Nabiullina Counts Payoff of Campaign Promises

Economic Development Minister Elvira Nabiullina said Thursday that the proposals that Prime Minister Vladimir Putin made during his presidential campaign will annually spur economic growth by up to 0.4 percent over the next three years.

Nabiullina made the statement at a meeting that Putin held to discuss measures to put his proposals — laid out in a series of newspaper articles in January and February — into practice.

Next year alone, Nabiullina said, the economy could gain at least 660 billion rubles ($22.6 billion) as a result of the proposals, which include creating more jobs and encouraging competition. A third of the money would end up in state coffers as taxes, she said.

Putin said earlier this month that the implementation of his campaign ideas would take up to 1.5 percent of gross domestic product every year. He reiterated Thursday that some of the money would be rerouted from spending deemed ineffective.

Elaborating on some of the proposals, Nabiullina said the cost of many construction projects is higher than it could be because of antiquated standards — a problem that has been cropping up throughout the past decade.

State supervision of construction focuses on safety and doesn't demand the use of new technology, she complained.

The government needs to update the standards, Nabiullina said. One way to improve the situation could be to allow evaluation of state-funded projects by large international companies, she said. The government has hired Sberbank to evaluate road construction costs in some cases and the results were positive, she said.

The government also needs to encourage creation of up-to-date design institutions, she said.

The Economic Development Ministry will submit proposals for the required legal amendments and changes to state procedures by July 1, Nabiullina said.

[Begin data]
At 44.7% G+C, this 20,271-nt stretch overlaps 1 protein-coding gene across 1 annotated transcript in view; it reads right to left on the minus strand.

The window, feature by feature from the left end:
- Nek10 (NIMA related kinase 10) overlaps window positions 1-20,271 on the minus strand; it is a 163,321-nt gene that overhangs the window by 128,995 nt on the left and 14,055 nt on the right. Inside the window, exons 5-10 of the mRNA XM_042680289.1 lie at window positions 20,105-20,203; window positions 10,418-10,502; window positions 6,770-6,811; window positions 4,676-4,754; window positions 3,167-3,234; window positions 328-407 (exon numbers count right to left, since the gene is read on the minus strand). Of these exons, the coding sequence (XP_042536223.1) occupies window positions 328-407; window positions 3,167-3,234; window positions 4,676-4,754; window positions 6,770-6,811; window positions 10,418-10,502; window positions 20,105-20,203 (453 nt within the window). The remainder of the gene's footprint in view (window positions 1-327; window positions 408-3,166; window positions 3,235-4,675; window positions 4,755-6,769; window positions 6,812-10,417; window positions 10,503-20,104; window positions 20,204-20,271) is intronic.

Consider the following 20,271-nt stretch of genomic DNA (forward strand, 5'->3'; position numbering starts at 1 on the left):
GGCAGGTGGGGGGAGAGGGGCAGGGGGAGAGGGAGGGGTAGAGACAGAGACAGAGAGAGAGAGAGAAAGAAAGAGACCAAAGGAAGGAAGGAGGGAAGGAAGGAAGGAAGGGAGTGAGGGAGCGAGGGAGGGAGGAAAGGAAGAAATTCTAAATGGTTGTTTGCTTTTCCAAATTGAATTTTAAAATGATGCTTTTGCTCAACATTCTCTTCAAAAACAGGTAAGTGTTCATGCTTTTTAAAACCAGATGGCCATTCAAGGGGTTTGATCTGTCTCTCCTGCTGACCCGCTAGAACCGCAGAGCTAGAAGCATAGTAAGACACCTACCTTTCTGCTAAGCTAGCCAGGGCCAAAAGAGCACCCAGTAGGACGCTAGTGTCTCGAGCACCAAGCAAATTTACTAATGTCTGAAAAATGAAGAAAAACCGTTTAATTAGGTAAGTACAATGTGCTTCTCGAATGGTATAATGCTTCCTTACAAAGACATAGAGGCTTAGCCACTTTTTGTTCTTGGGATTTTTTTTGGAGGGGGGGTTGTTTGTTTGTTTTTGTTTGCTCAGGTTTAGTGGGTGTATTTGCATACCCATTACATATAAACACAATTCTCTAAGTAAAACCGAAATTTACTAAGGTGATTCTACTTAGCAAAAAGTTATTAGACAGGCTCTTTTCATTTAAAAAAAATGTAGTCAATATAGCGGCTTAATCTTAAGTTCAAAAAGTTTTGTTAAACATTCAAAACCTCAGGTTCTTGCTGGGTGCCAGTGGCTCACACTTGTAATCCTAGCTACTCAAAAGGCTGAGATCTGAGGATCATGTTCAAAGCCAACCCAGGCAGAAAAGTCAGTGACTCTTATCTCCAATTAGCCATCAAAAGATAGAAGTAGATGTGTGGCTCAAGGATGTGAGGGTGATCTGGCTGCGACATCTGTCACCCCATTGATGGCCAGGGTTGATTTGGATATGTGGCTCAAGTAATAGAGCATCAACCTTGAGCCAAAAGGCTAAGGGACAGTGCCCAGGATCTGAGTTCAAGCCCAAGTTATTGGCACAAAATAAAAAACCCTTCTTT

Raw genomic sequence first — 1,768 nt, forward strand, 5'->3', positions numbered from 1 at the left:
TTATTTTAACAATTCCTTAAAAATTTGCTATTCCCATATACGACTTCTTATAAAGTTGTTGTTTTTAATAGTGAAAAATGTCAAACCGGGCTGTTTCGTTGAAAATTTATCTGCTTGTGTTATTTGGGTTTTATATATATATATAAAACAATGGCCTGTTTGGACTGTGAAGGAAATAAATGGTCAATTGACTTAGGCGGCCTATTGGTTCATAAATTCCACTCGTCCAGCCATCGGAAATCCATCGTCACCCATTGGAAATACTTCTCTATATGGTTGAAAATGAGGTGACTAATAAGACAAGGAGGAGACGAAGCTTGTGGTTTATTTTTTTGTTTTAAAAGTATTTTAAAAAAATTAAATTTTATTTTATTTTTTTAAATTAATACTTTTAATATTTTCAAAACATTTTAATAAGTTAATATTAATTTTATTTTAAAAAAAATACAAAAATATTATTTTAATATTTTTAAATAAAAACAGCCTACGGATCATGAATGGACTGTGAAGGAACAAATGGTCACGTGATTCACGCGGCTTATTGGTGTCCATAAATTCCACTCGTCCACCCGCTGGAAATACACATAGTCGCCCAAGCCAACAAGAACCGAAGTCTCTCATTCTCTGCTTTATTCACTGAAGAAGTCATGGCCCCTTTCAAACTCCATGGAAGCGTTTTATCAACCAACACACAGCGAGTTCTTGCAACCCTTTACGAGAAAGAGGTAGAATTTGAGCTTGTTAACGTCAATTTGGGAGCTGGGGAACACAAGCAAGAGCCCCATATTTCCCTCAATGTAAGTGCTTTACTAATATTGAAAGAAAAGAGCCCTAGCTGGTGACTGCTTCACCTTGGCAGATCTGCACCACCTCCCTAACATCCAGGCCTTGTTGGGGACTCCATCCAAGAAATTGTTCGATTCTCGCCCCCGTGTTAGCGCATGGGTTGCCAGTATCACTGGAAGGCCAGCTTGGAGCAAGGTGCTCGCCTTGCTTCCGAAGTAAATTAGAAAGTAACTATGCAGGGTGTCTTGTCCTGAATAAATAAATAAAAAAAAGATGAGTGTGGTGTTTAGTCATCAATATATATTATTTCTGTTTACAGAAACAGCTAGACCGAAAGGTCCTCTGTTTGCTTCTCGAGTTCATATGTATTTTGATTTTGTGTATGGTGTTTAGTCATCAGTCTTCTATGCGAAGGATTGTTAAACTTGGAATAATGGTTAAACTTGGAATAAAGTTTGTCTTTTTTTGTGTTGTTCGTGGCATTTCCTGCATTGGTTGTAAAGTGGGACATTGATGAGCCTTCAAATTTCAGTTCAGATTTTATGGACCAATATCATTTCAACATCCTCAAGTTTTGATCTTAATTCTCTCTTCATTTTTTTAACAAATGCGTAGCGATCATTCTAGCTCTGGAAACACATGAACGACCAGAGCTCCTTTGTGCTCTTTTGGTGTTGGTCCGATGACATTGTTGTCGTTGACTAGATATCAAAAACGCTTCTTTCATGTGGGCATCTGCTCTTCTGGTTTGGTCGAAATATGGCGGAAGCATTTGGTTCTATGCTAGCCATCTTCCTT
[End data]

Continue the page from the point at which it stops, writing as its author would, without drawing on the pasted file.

In the area of state procurement, Nabiullina said the ministry had placed all the procurement contracts that are worth more than 1 billion rubles prominently on the government's procurement website. They include 41 contracts that cost more than 100 billion rubles, including construction projects, research-and-development work and purchases of high-tech equipment. The goal is to make sure that the government doesn't set excessively high prices or limit competition. A system for reacting to public suspicions and complaints is in the works, she said.

The tax changes, for which Putin called as part of his "tax maneuver," will be ready before the government compiles a draft budget for next year, Nabiullina said, without being more specific. The Cabinet normally turns the budget over to the State Duma by Oct. 1. The trend being discussed is to ease the burden on production and investment and increase the burden on consumption and natural resources industries, she said.

Acting Industry and Trade Minister Denis Manturov said the ministry was wrapping up work to begin a program that would focus on the production of airplane engines. When up and running, the program would allow production of as many as 50 jets per year.

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